The Skin On Your Neck Is More Delicate
With a different cell composition to other parts of your body, the skin on your neck is entirely different. The dermis is thinner, so there isn’t as much collagen either, which means you’re more likely to see premature wrinkling. Think of it this way, your neck is about as delicate as the skin on your eyelids – that should give you some perspective as to how gentle you should be.
Fewer Sebaceous Glands Mean Less Moisture
Less collagen is one thing, but our necks are also naturally oil-free. There are fewer sebaceous glands here, which usually help to lock in moisture. This means drier skin and increased irritation – it’s also said you’re more prone to scarring on your neck because without the usual oiliness, skin can’t heal as well. Keep the area moisturised and nourished with daily SPF. The latter will help protect from any UV damage, as well as prevent collagen breakdown and, eventually, laxity of the skin.
Tech Neck Is A Thing - Really
It’s not a myth – bad posture and mobile phone addictions aren’t helping our necks age gracefully. Texting and bending over a computer all day can cause premature lines and wrinkling, as well as straining our necks. To counteract the damage, try bringing your mobile up to your face – just be aware that our devices emit a light that’s proven to cause oxidative stress to the skin structures, which in turn, can lead to premature dark spots and hyperpigmentation.
You Don’t Need A Whole New Routine
The industry is saturated with dedicated neck creams, most of which are dedicated ploy to make extra money. Because most are an anti-ageing product, any neck product is bound to have the same ingredients as a regular face cream. Admittedly, a dedicated neck cream might be richer, thereby helping to soothe dryness, but they’re usually not necessary.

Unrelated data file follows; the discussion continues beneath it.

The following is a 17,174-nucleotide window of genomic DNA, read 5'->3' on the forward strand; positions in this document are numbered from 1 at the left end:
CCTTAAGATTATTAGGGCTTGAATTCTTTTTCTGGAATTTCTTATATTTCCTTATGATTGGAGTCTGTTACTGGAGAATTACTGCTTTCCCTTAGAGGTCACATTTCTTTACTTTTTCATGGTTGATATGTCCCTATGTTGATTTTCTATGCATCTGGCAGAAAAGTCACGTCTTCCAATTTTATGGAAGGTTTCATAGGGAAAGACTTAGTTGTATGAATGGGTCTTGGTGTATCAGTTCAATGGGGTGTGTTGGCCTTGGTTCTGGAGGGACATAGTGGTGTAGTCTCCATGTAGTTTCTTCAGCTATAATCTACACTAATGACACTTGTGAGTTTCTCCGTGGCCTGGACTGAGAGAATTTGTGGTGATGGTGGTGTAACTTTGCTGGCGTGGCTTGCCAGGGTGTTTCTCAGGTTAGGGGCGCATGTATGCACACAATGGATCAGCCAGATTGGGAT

Serums Work Best
Ideally, you want a product that stimulates collagen, has antioxidants to protect against the environment and added SPF to ward off UV damage. You might also want something that specifically targets pigmentation - a common side effect of perfume use. But it’s unlikely one product will target everything at once. Instead, use different serums and sweep them in upward motions post-cleanse. Serums have smaller particles, so they’re more likely to really penetrate the skin.
Specific Ingredients Target Different Issues
It all depends on your concerns, but generally speaking, if you’re looking to boost collagen production, seek out serums laced with retinol – just make sure it’s a lower dose, as thin skin won’t cope with high percentages. It’s also worth trying products on your neck that contain growth factors, peptides and hyaluronic acid - all of which stimulate collagen and boost elasticity. If pigmentation is your concern, vitamin C should be your first port of call to strengthen the capillaries on your neck over time. Try to always use a minimum of SPF 50 there, too.
How You Apply Your Product Counts
Think of the neck as an extension of the face and treat it no differently. Instead of tugging at the skin or pushing your product into the neck, use light, feathering motions and sweep any product upwards – again, this prevents the skin from being pulled down, meaning less friction and stretching.
Investigate Certain Procedures
While good skincare is always beneficial in the long-term, there are certain procedures which can help - although it’s worth noting these tend to only yield temporary results. Neurotoxins (like botox) can be used to soften signs of sagging, while hyaluronic fillers can blur and diffuse fine lines, having a softening effect. As a less invasive option, IPL is great and often used to treat a common condition known as poikiloderma. This is when you see redness form on the sides of the cheeks and down onto the décolletage, making the skin quite bumpy. It’s treated by using products that help to induce constriction of capillaries – which is why IPL is so effective.
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